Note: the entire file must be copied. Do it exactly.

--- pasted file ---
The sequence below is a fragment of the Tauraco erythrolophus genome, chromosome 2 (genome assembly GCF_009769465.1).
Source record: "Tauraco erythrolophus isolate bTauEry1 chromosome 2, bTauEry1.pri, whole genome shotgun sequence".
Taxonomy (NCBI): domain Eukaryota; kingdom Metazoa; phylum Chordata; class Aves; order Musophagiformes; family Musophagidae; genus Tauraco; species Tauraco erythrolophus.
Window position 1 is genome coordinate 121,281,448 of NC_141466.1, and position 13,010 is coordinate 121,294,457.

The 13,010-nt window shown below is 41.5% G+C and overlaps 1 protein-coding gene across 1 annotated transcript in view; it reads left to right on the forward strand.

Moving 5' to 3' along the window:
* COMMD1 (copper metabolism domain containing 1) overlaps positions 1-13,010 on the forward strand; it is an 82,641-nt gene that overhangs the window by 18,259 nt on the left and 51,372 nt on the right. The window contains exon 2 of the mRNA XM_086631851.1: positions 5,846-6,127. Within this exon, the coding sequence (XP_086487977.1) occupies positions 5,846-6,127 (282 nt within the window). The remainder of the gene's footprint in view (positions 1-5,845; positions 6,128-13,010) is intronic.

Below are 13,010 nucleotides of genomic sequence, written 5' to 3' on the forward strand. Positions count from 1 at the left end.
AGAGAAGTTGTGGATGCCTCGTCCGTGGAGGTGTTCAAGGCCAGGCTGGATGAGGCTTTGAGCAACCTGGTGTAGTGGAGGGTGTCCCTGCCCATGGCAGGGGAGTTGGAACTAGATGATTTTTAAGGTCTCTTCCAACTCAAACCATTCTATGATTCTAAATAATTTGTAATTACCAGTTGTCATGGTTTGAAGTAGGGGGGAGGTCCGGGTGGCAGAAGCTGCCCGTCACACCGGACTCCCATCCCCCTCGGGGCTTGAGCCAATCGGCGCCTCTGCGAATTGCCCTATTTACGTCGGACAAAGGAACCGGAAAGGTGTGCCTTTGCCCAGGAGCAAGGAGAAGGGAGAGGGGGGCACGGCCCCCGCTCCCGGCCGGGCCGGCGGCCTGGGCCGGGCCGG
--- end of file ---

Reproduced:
The sequence below is a fragment of the Tauraco erythrolophus genome, chromosome 2 (genome assembly GCF_009769465.1).
Source record: "Tauraco erythrolophus isolate bTauEry1 chromosome 2, bTauEry1.pri, whole genome shotgun sequence".
Taxonomy (NCBI): domain Eukaryota; kingdom Metazoa; phylum Chordata; class Aves; order Musophagiformes; family Musophagidae; genus Tauraco; species Tauraco erythrolophus.
Window position 1 is genome coordinate 121,281,448 of NC_141466.1, and position 13,010 is coordinate 121,294,457.

The 13,010-nt window shown below is 41.5% G+C and overlaps 1 protein-coding gene across 1 annotated transcript in view; it reads left to right on the forward strand.

Moving 5' to 3' along the window:
* COMMD1 (copper metabolism domain containing 1) overlaps positions 1-13,010 on the forward strand; it is an 82,641-nt gene that overhangs the window by 18,259 nt on the left and 51,372 nt on the right. The window contains exon 2 of the mRNA XM_086631851.1: positions 5,846-6,127. Within this exon, the coding sequence (XP_086487977.1) occupies positions 5,846-6,127 (282 nt within the window). The remainder of the gene's footprint in view (positions 1-5,845; positions 6,128-13,010) is intronic.

Below are 13,010 nucleotides of genomic sequence, written 5' to 3' on the forward strand. Positions count from 1 at the left end.
AGAGAAGTTGTGGATGCCTCGTCCGTGGAGGTGTTCAAGGCCAGGCTGGATGAGGCTTTGAGCAACCTGGTGTAGTGGAGGGTGTCCCTGCCCATGGCAGGGGAGTTGGAACTAGATGATTTTTAAGGTCTCTTCCAACTCAAACCATTCTATGATTCTAAATAATTTGTAATTACCAGTTGTCATGGTTTGAAGTAGGGGGGAGGTCCGGGTGGCAGAAGCTGCCCGTCACACCGGACTCCCATCCCCCTCGGGGCTTGAGCCAATCGGCGCCTCTGCGAATTGCCCTATTTACGTCGGACAAAGGAACCGGAAAGGTGTGCCTTTGCCCAGGAGCAAGGAGAAGGGAGAGGGGGGCACGGCCCCCGCTCCCGGCCGGGCCGGCGGCCTGGGCCGGGCCGG